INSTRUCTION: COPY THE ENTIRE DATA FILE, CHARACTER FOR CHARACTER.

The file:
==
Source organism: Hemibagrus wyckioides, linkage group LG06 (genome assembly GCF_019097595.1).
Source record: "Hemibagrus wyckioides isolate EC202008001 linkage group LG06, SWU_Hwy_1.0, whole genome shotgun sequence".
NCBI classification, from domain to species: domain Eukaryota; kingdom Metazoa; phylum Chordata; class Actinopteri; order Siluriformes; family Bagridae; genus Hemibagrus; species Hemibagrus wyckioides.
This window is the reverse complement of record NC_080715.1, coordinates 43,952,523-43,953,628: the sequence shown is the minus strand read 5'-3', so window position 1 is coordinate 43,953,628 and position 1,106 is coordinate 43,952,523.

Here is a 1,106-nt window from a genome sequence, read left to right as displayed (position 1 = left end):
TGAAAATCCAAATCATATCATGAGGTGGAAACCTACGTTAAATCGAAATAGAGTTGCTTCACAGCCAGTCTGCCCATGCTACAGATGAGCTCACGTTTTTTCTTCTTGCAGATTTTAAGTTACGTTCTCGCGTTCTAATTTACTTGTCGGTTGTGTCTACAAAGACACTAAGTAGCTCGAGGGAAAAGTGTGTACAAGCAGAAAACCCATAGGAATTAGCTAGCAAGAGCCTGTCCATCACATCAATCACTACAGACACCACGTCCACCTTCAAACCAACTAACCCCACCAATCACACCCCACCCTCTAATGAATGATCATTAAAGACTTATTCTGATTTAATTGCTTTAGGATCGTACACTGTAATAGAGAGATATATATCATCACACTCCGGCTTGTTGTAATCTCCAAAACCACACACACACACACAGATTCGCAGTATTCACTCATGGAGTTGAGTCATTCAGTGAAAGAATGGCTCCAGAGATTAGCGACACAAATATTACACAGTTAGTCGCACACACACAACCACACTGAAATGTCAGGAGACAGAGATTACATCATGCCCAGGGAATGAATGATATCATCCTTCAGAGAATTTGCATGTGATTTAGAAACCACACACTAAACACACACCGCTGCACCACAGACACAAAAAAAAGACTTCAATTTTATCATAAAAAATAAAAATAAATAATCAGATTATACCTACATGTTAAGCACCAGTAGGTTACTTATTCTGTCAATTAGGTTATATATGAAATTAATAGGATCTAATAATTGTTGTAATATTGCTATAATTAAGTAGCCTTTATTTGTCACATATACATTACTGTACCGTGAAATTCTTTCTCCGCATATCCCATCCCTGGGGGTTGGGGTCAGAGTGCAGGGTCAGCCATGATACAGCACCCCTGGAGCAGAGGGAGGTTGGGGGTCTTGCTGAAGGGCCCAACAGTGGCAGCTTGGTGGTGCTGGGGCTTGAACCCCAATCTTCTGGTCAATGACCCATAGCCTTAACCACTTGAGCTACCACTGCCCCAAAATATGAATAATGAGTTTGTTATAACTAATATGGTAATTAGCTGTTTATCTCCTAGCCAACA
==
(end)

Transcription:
Source organism: Hemibagrus wyckioides, linkage group LG06 (genome assembly GCF_019097595.1).
Source record: "Hemibagrus wyckioides isolate EC202008001 linkage group LG06, SWU_Hwy_1.0, whole genome shotgun sequence".
NCBI classification, from domain to species: domain Eukaryota; kingdom Metazoa; phylum Chordata; class Actinopteri; order Siluriformes; family Bagridae; genus Hemibagrus; species Hemibagrus wyckioides.
This window is the reverse complement of record NC_080715.1, coordinates 43,952,523-43,953,628: the sequence shown is the minus strand read 5'-3', so window position 1 is coordinate 43,953,628 and position 1,106 is coordinate 43,952,523.

Here is a 1,106-nt window from a genome sequence, read left to right as displayed (position 1 = left end):
TGAAAATCCAAATCATATCATGAGGTGGAAACCTACGTTAAATCGAAATAGAGTTGCTTCACAGCCAGTCTGCCCATGCTACAGATGAGCTCACGTTTTTTCTTCTTGCAGATTTTAAGTTACGTTCTCGCGTTCTAATTTACTTGTCGGTTGTGTCTACAAAGACACTAAGTAGCTCGAGGGAAAAGTGTGTACAAGCAGAAAACCCATAGGAATTAGCTAGCAAGAGCCTGTCCATCACATCAATCACTACAGACACCACGTCCACCTTCAAACCAACTAACCCCACCAATCACACCCCACCCTCTAATGAATGATCATTAAAGACTTATTCTGATTTAATTGCTTTAGGATCGTACACTGTAATAGAGAGATATATATCATCACACTCCGGCTTGTTGTAATCTCCAAAACCACACACACACACACAGATTCGCAGTATTCACTCATGGAGTTGAGTCATTCAGTGAAAGAATGGCTCCAGAGATTAGCGACACAAATATTACACAGTTAGTCGCACACACACAACCACACTGAAATGTCAGGAGACAGAGATTACATCATGCCCAGGGAATGAATGATATCATCCTTCAGAGAATTTGCATGTGATTTAGAAACCACACACTAAACACACACCGCTGCACCACAGACACAAAAAAAAGACTTCAATTTTATCATAAAAAATAAAAATAAATAATCAGATTATACCTACATGTTAAGCACCAGTAGGTTACTTATTCTGTCAATTAGGTTATATATGAAATTAATAGGATCTAATAATTGTTGTAATATTGCTATAATTAAGTAGCCTTTATTTGTCACATATACATTACTGTACCGTGAAATTCTTTCTCCGCATATCCCATCCCTGGGGGTTGGGGTCAGAGTGCAGGGTCAGCCATGATACAGCACCCCTGGAGCAGAGGGAGGTTGGGGGTCTTGCTGAAGGGCCCAACAGTGGCAGCTTGGTGGTGCTGGGGCTTGAACCCCAATCTTCTGGTCAATGACCCATAGCCTTAACCACTTGAGCTACCACTGCCCCAAAATATGAATAATGAGTTTGTTATAACTAATATGGTAATTAGCTGTTTATCTCCTAGCCAACA